Along with an understanding of business ethics and a solid plan, a professional must have polished social behavior and practice the correct decorum in order for business development to shine.
Appearances matter because people feel comfortable when things are in their proper place. It would be natural to become upset if salt came out of a peppershaker. Meeting the expectations of others allows people to concentrate without socially unacceptable distractions.
Humans feel safe when the dress code is formal and everyone comes in black tie. We’re basically animals around a watering hole. When a lion steps over to drink, the rest of the water buffalo stampede in the opposite direction. There is no time off either. Looking and acting with impeccable taste and decorum means standing in line at the airport, walking down the street on a day off, attending an out-of-town conference, and eating in a restaurant across the ocean. Always be prepared to step into a meeting with an important client.
One of the primary rules of business development is to figure out how to make people feel relaxed and happy. That includes treating everyone equally, especially the garage attendant, the waitress or the receptionist—because anyone could be watching at any time. Conversely people who aren’t naturally considerate to others might have a sociopathic character flaw where empathy doesn’t exist. Most clients prefer to steer clear of that personality type. Make being kind, honest, and interesting a habitual lifestyle choice.
Presentations, social events, or negotiating deals could become failures because of minor subliminal clues given off by the color of a suit, the choice of shoes, or garlic breath. Learning when to slip on the navy suit (selling-power) and when to wear the brown suit (listening-not dominant) can be just as beneficial as knowing that flip flops are never acceptable in any business situation.
Smart up instead of dumbing down. Learn the local rules. Attempt to emulate leaders. For instance few people have perfect table manners, and yet most diners know that chewing with their mouth closed while eating trumps the hungry man with elbows on the table gnawing at the bone approach. Table manners are the easiest thing to learn and a zillion books exist on the subject. Try any by Letitia Baldrige.
Business development requires attendance at many social events. Plan ahead and try to pinpoint key people to speak with during the party. Once at the event (with a name tag on the right) move through the room maintaining a flow and time causal conversations to last about two minutes. Introduce people to each other. Offer to get a cocktail for someone. Never interrupt and don’t pull a business card out until it has been requested.
Conversation remains the currency of the business development world. Someone who can engage a table of ten and leave a lasting impression will often receive a call the next day for an interview or a game of golf. Learn to play sports and take an interest in many different kinds. It’s the easiest way to begin a dialogue. Whether male or female, sports knowledge can always augment expertise in any given field. Develop a plan to take lessons.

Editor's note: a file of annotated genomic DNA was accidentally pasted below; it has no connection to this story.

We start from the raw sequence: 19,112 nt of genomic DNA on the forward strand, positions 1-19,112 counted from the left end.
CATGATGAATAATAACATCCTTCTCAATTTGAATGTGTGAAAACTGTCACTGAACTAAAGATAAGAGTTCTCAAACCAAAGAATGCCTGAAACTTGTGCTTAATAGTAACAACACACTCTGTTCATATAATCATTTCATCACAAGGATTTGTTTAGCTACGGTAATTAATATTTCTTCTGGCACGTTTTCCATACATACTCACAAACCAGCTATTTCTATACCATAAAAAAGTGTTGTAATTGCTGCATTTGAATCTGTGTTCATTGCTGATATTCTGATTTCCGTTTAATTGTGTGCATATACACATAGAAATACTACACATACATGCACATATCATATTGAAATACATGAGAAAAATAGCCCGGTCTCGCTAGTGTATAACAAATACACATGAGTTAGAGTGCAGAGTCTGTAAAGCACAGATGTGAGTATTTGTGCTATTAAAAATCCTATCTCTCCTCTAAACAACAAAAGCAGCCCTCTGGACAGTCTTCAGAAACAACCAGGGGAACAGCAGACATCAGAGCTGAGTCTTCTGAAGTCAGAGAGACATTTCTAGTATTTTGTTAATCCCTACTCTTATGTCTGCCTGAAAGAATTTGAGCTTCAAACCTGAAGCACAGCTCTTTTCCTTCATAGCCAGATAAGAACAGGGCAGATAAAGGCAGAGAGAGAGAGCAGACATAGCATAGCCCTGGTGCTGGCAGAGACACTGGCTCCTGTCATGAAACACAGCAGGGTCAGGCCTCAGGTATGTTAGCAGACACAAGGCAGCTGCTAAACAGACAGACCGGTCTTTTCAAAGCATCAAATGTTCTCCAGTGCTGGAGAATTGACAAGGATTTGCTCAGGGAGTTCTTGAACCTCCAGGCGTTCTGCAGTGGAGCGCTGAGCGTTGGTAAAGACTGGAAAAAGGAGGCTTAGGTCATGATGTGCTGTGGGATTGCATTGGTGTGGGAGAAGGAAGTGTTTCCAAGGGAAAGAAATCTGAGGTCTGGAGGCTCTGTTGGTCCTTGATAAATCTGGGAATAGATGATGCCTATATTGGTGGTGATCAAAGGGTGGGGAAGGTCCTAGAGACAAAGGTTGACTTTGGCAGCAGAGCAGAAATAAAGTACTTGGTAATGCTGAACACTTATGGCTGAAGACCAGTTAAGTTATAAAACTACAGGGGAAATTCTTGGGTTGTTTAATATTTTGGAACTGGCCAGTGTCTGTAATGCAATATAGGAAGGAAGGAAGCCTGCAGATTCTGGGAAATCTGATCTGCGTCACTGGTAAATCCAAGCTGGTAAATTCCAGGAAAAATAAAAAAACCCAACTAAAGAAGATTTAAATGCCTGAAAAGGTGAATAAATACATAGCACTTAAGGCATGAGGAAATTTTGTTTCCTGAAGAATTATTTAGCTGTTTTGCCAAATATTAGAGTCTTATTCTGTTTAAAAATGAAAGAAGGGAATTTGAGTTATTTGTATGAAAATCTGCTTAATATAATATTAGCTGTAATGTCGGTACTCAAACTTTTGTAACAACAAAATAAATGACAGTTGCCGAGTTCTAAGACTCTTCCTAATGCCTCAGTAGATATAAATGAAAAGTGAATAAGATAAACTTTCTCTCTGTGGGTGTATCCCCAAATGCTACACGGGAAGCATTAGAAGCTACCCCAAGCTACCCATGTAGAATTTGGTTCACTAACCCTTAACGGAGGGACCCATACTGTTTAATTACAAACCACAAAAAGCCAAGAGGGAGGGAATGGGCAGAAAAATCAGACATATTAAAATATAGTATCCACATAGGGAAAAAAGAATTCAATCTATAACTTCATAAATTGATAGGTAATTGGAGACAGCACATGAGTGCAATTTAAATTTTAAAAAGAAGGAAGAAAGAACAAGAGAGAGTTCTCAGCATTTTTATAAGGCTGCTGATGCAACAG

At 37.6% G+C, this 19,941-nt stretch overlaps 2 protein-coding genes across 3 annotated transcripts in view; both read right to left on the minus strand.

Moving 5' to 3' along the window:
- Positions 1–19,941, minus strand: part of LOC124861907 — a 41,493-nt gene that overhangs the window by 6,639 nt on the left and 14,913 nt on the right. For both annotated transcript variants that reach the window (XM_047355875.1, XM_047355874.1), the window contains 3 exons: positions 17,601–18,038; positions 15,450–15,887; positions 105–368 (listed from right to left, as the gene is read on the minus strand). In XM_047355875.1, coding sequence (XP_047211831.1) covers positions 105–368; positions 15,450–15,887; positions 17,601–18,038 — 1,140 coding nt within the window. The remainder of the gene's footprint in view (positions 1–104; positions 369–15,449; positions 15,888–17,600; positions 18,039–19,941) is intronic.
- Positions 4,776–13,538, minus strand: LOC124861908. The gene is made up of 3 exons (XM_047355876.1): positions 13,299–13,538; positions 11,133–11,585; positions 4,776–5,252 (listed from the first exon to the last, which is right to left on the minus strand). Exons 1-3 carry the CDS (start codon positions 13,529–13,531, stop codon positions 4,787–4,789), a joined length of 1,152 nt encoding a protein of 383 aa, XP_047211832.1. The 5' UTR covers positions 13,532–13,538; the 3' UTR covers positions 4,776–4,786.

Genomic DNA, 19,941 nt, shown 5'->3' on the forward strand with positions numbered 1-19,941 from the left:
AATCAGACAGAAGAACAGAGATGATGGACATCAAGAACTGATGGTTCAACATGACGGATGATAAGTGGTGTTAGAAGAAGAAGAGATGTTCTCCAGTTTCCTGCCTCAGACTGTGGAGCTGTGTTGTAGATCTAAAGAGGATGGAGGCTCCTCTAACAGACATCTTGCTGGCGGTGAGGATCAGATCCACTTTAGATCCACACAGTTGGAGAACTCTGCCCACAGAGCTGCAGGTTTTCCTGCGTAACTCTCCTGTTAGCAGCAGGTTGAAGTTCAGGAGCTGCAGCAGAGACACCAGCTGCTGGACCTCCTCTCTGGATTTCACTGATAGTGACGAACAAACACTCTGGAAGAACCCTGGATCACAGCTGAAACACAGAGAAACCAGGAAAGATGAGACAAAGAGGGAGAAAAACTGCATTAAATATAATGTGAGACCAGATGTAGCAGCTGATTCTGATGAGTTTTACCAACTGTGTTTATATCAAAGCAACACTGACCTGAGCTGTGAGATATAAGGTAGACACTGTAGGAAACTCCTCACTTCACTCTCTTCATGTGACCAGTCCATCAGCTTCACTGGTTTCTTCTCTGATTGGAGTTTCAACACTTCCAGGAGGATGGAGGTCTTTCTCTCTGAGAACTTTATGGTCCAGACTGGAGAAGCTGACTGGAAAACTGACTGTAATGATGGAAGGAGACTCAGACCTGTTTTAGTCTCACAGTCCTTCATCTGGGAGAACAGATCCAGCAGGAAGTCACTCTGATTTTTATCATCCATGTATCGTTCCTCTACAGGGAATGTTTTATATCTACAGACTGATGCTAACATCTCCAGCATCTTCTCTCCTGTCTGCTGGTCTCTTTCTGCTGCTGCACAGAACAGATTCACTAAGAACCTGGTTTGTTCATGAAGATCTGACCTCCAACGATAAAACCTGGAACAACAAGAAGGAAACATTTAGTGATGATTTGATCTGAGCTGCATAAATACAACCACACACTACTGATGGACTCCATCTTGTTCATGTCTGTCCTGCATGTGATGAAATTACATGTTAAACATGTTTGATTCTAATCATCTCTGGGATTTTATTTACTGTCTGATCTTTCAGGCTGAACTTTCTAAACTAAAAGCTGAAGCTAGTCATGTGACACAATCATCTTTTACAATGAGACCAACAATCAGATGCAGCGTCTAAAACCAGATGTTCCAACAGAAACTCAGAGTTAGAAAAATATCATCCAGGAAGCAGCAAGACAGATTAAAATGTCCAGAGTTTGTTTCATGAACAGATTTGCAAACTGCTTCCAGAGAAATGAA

Additionally, learn the nuances of food and wine, travel to interesting places, visit museums, and attend musical events across a wide spectrum. Shallow knowledge can provide a start and filler for conversations, but ultimately expertise both within the business realm and with hobbies will prove quite beneficial.
Be sure to speak with the person on the right and left equally. Asking questions can get things going, however eventually people will expect information to be shared. The more diverse a business development professional’s interests the more attractive they become in a group and as an individual.
Finally, at events when the color guard appears, or the national anthem is song, or the benediction is given, absolute quiet and stillness must occur. It doesn’t matter who else is talking, or if a client speaks on their phone, always respect these occasions. Speakers often say after a conference that they saw so and so talking through their entire speech. Bad news travels much faster than good, and always remember once a step is taken outside a home everything becomes public. Look great and act like a leader.
Marilynn Deane Mendell is the president of WinSpin CIC, Inc. a marketing and change management consulting business in the Washington, DC region. She is an adjunct professor at Georgetown University where she teaches Business Development for Residential and Commercial Real Estate. This an introductory series of articles dedicated to the four Principles of Business Development: 1. Ethics /Integrity/ Honesty; 2. Planning and Scenarios; 3. Appearances; 4. Appreciation.